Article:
And finally, Rainbow DQN~\citep{hessel17}, which combines six different techniques to improve upon the Deep Q-network algorithm.
    These techniques are Double DQN~\citep{hasselt15}, Dueling DQN~\citep{wang16}, Prioritised Experience Replay~\citep{schaul16},
    Multi-step Learning~\citep[chap.~7.1]{sutton18}, Distributional RL~\citep{bellemare17} and Noisy Networks~\citep{fortunato19}.

    While the DQN algorithm by itself is serviceable for simpler problem domains such as Atari, there are better methods to tackle more challenging domains.
    When trying to create an agent that plays the online game Dota 2, \citet{berner19} used a Long Short-term Memory network.

    LSTMs were first defined by~\citet{hochreiter97} and improved upon in later works.
    LSTMs\footnote{Long short-term memory network, type of "recurrent neural network" used in the field of deep learning capable of holding long-term dependencies.} were first defined by~\citet{hochreiter97} and improved upon in later works.
    An LSTM is an extension of the ``recurrent'' neural network, where nodes use feedback connections to allow the network to ``remember'' information in the long term.
    This solves the problem that traditional neural networks have, where they can't store information that can be useful to them in the long term.



@@ 133,191 267,123 @@
    An expert system, as stated by~\citet{jackson86} in their book's introduction, ``is a computing system capable of representing and reasoning about some knowledge-rich domain''.
    Essentially, these systems aim to emulate a human expert in a particular domain and their decision-making.
    While expert systems are artificial intelligence, they make no use of machine learning to learn and adapt to situations, they follow what instructions have been programmed within them and are designed to rigidly solve one problem domain.
    ROG-O-MATIC provides a good yardstick to measure the performance of the agent we will be creating.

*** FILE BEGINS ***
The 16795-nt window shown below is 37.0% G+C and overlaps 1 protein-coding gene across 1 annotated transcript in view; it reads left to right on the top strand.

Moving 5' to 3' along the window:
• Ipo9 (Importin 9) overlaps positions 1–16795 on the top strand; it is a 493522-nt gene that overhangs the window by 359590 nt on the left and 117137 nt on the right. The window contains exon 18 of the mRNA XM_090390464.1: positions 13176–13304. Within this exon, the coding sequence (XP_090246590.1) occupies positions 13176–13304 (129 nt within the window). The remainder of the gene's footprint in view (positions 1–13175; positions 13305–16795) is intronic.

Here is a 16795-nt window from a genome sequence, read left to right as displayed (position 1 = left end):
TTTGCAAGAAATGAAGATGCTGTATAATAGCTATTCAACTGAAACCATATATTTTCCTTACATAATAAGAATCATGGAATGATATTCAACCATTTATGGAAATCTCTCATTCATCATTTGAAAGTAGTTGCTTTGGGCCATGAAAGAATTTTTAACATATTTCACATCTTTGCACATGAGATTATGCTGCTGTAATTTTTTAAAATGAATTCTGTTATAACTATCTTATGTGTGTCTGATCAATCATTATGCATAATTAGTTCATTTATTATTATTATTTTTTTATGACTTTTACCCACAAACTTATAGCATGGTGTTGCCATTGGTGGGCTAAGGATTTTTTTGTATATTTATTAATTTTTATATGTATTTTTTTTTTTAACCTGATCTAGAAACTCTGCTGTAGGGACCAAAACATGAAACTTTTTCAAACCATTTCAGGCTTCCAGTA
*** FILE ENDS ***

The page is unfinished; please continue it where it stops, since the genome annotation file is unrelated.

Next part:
An interface for machine learning agents to play Rogue has been created, called Rogueinabox~\citep{asperti17}.
    Rogueinabox is a framework that allow developers to create agents that interface with the game Rogue.
    In the Rogueinabox article, the authors ran a Deep Q-learning agent on the game for testing.
    They simplified the problem domain to have the agent only consider exploring the dungeon to find the stairs, without fighting or collecting items.
    Their agent performed reasonably well accounting dungeon exploration alone, however, the aim of our agent is to reach the Amulet of Yendor and clear the game, which is difficult if the player does not fight monsters and gets stronger.
    Their agent performed reasonably well accounting dungeon exploration alone, however, the aim of our agent is to reach the Amulet of Yendor in the final floor.

    The initial agent proposed in the original Rogueinabox paper was further improved upon~\citep{asperti18}.
    The problem domain was still simplified to only consider getting to the exit stairs alone.
    While the previous implementation employed a DQN, the agent in the improvement implemented an A3C algorithm as a base, rather than a DQN. The A3C algorithm in the improvement was partitioned, meaning the sample space is \emph{partitioned} into a set of situations.
    While the previous implementation employed a DQN, the agent in the improvement implemented an A3C~\citep{mnih15}\footnote{Asynchronous Advantage Actor Critic, an asynchronous algorithm that aims to optimise a policy and estimate a value function by training multiple actors in parallel.} algorithm as a base, rather than a DQN. The A3C algorithm in the improvement was partitioned, meaning the sample space is \emph{partitioned} into a set of situations.